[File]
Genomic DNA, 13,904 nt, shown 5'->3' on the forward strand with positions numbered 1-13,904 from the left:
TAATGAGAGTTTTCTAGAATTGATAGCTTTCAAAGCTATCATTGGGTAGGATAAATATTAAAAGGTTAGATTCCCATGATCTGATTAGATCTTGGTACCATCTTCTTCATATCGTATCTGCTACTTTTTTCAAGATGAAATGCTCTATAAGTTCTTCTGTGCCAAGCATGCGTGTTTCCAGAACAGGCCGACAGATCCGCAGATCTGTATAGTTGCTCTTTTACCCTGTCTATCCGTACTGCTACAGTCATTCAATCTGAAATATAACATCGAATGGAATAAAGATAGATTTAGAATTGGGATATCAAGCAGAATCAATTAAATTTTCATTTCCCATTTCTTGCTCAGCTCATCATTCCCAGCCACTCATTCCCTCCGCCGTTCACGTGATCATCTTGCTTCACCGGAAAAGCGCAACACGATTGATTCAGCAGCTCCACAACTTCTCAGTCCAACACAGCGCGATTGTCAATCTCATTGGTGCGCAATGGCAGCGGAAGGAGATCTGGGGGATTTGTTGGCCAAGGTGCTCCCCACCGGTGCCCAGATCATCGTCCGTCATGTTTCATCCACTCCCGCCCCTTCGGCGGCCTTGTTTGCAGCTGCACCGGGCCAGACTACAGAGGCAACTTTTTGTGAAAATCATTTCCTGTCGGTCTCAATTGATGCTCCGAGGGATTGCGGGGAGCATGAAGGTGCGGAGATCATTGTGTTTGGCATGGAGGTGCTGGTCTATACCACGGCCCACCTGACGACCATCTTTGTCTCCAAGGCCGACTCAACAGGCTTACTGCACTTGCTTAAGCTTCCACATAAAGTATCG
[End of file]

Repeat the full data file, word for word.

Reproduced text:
Genomic DNA, 13,904 nt, shown 5'->3' on the forward strand with positions numbered 1-13,904 from the left:
TAATGAGAGTTTTCTAGAATTGATAGCTTTCAAAGCTATCATTGGGTAGGATAAATATTAAAAGGTTAGATTCCCATGATCTGATTAGATCTTGGTACCATCTTCTTCATATCGTATCTGCTACTTTTTTCAAGATGAAATGCTCTATAAGTTCTTCTGTGCCAAGCATGCGTGTTTCCAGAACAGGCCGACAGATCCGCAGATCTGTATAGTTGCTCTTTTACCCTGTCTATCCGTACTGCTACAGTCATTCAATCTGAAATATAACATCGAATGGAATAAAGATAGATTTAGAATTGGGATATCAAGCAGAATCAATTAAATTTTCATTTCCCATTTCTTGCTCAGCTCATCATTCCCAGCCACTCATTCCCTCCGCCGTTCACGTGATCATCTTGCTTCACCGGAAAAGCGCAACACGATTGATTCAGCAGCTCCACAACTTCTCAGTCCAACACAGCGCGATTGTCAATCTCATTGGTGCGCAATGGCAGCGGAAGGAGATCTGGGGGATTTGTTGGCCAAGGTGCTCCCCACCGGTGCCCAGATCATCGTCCGTCATGTTTCATCCACTCCCGCCCCTTCGGCGGCCTTGTTTGCAGCTGCACCGGGCCAGACTACAGAGGCAACTTTTTGTGAAAATCATTTCCTGTCGGTCTCAATTGATGCTCCGAGGGATTGCGGGGAGCATGAAGGTGCGGAGATCATTGTGTTTGGCATGGAGGTGCTGGTCTATACCACGGCCCACCTGACGACCATCTTTGTCTCCAAGGCCGACTCAACAGGCTTACTGCACTTGCTTAAGCTTCCACATAAAGTATCG